Prevention of HIV Infection
Until an effective vaccine is developed, preventing HIV by elim-inating or reducing risk behaviors is essential. Primary prevention efforts through effective educational programs are vital for con-trol and prevention. HIV is not transmitted by casual contact.
Effective educational programs have been initiated to educate the public regarding safer sexual practices to decrease the risk of trans-mitting HIV-1 infection to sexual partners (Chart 52-2). Latex condoms should be used during vaginal or anal intercourse. Non-latex condoms are available for people with latex allergy. A con-dom should be used for oral contact with the penis, and dental dams (a piece of latex used by dentists to isolate a tooth for treat-ment) should be used for oral contact with the vagina or rectum. As a result of a clinical trial that found that female sex workers who used a nonoxynol-9 (N-9) gel intravaginally in addition to condoms were 50% more likely to be infected with HIV than those who did not use N-9 gel, the CDC issued the recommen-dation that intravaginal application of N-9 should no longer be recommended as an effective means of HIV prevention (AIDS Institute, 9/21/00).
Other topics important in preventive education include the importance of avoiding sexual practices that might cut or tear the lining of the rectum, penis, or vagina and avoiding sexual contact with multiple partners or people who are known to be HIV positive or injection drug users. In addition, people who are HIV positive or use injection drugs should be instructed not to donate blood or share drug equipment with others. Increas-ingly, needle exchange programs are available to enable injec-tion drug users to obtain sterile drug equipment at no cost. Extensive research has demonstrated that needle exchange pro-grams do not promote increased drug use; on the contrary, they have been found to decrease the incidence of blood-borne in-fections in persons who use injection drugs (Trzcianowska &Mortensen, 2001). In the absence of needle exchange programs, injection drug users should be instructed on methods to clean their syringes and to avoid sharing cotton and other drug use equipment.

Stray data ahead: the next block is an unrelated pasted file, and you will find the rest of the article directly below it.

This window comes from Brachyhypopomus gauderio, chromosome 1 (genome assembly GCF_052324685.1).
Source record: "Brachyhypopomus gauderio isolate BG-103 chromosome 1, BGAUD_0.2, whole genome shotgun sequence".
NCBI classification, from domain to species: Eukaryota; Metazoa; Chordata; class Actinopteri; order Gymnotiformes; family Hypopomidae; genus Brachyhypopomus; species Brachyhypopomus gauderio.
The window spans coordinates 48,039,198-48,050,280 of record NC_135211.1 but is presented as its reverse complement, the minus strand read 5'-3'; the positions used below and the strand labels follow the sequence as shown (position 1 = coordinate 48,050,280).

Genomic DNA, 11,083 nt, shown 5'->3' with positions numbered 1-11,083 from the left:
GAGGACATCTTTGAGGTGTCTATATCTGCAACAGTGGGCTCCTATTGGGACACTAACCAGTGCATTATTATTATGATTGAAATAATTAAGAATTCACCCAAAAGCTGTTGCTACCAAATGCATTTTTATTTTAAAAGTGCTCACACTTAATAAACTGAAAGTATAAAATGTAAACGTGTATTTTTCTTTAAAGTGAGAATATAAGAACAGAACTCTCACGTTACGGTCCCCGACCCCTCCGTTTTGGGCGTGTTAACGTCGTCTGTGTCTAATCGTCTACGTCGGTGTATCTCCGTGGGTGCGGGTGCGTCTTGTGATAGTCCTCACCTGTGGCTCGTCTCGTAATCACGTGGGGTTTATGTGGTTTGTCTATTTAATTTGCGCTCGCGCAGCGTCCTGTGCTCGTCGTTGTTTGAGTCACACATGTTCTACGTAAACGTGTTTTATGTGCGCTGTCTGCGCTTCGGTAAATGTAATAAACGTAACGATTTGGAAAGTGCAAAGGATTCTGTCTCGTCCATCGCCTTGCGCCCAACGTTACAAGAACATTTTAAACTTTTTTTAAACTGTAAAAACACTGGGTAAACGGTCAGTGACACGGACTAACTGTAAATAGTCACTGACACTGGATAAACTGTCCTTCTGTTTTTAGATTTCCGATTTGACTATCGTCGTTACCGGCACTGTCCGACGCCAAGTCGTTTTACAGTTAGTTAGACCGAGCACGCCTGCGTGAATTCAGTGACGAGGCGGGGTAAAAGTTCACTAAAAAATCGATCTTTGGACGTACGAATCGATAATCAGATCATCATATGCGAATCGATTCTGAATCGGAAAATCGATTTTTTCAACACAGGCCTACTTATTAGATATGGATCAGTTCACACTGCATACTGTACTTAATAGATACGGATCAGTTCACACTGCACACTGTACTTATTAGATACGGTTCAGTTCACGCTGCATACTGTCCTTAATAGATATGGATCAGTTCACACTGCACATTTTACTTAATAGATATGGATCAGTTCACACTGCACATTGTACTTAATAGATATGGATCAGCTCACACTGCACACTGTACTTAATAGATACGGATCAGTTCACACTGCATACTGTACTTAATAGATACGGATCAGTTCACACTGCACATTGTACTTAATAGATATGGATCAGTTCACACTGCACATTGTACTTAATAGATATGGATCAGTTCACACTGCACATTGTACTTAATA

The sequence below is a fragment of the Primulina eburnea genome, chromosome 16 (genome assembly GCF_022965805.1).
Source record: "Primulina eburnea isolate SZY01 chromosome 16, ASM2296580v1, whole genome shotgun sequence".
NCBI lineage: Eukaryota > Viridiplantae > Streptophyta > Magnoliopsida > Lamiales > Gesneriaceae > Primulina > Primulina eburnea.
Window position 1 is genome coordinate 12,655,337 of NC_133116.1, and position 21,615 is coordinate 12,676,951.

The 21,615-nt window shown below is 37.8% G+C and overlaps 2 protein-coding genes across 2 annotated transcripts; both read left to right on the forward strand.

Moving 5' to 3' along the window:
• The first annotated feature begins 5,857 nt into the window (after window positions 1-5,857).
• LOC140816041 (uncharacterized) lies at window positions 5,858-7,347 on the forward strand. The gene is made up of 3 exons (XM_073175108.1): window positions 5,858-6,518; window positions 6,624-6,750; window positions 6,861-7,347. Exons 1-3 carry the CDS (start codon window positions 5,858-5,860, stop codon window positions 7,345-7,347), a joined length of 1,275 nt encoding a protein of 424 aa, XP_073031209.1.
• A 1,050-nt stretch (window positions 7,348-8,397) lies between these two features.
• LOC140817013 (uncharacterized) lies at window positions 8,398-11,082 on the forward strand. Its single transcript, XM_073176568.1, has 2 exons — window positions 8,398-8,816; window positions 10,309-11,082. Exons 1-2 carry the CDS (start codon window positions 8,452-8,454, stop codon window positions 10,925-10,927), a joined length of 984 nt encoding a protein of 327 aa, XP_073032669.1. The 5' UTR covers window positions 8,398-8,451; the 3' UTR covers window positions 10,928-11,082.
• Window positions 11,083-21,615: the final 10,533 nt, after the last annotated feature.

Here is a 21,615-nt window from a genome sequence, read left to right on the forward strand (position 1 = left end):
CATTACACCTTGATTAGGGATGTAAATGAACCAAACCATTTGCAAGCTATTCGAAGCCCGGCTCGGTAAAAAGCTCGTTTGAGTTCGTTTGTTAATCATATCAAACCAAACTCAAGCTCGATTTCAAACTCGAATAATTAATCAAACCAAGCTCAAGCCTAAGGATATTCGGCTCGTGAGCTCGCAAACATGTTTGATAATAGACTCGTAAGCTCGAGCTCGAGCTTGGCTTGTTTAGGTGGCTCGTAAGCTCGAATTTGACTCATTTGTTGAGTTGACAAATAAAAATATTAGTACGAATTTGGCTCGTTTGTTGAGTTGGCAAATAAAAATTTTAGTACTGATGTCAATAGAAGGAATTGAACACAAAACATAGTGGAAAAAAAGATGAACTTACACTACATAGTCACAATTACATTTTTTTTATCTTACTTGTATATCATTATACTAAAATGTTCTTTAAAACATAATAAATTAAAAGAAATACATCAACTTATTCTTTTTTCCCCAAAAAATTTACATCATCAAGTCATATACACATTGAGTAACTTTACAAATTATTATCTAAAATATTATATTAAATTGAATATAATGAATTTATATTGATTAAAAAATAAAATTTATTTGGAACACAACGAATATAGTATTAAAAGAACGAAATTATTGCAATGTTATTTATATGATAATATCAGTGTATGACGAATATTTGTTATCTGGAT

Because HIV infection in women usually occurs during the child-bearing years, family planning issues need to be addressed. At-tempts to achieve pregnancy by couples in which one partner has HIV and the other does not expose the unaffected partner to the virus.
Efforts at artificial insemination using processed semen from an HIV-infected partner are underway. Studies are needed because HIV has been found in the spermatozoa of patients with AIDS, with possible HIV replication in the male germ cell. Women con-sidering pregnancy need to have adequate information about the risks of transmitting HIV infection to themselves, their partner, and their future children and about the benefits of antiretroviral agents in reducing perinatal HIV transmission. Other than ab-stinence, the condom has been the only method that has proved to decrease the risk of sexual transmission of HIV infection.
Certain contraceptive methods may pose additional health risks for women. Estrogen in oral contraceptives may increase a women’s risk for HIV infection. In addition, women infected with HIV who use estrogen oral contraceptives have shown increased shedding of HIV in vaginal and cervical secretions. The intra-uterine contraceptive device (IUD) may also increase the risk for HIV transmission because the device’s string may serve as a means to transmit HIV infection. It also can cause penile abrasions. The female condom is as effective in preventing pregnancy as other bar-rier methods, such as the diaphragm and the male condom. Unlike the diaphragm, the female condom is also effective in preventing the transmission of HIV infection and sexually transmitted diseases (STDs). The female condom has the distinction of being the first barrier method that can be controlled by women.
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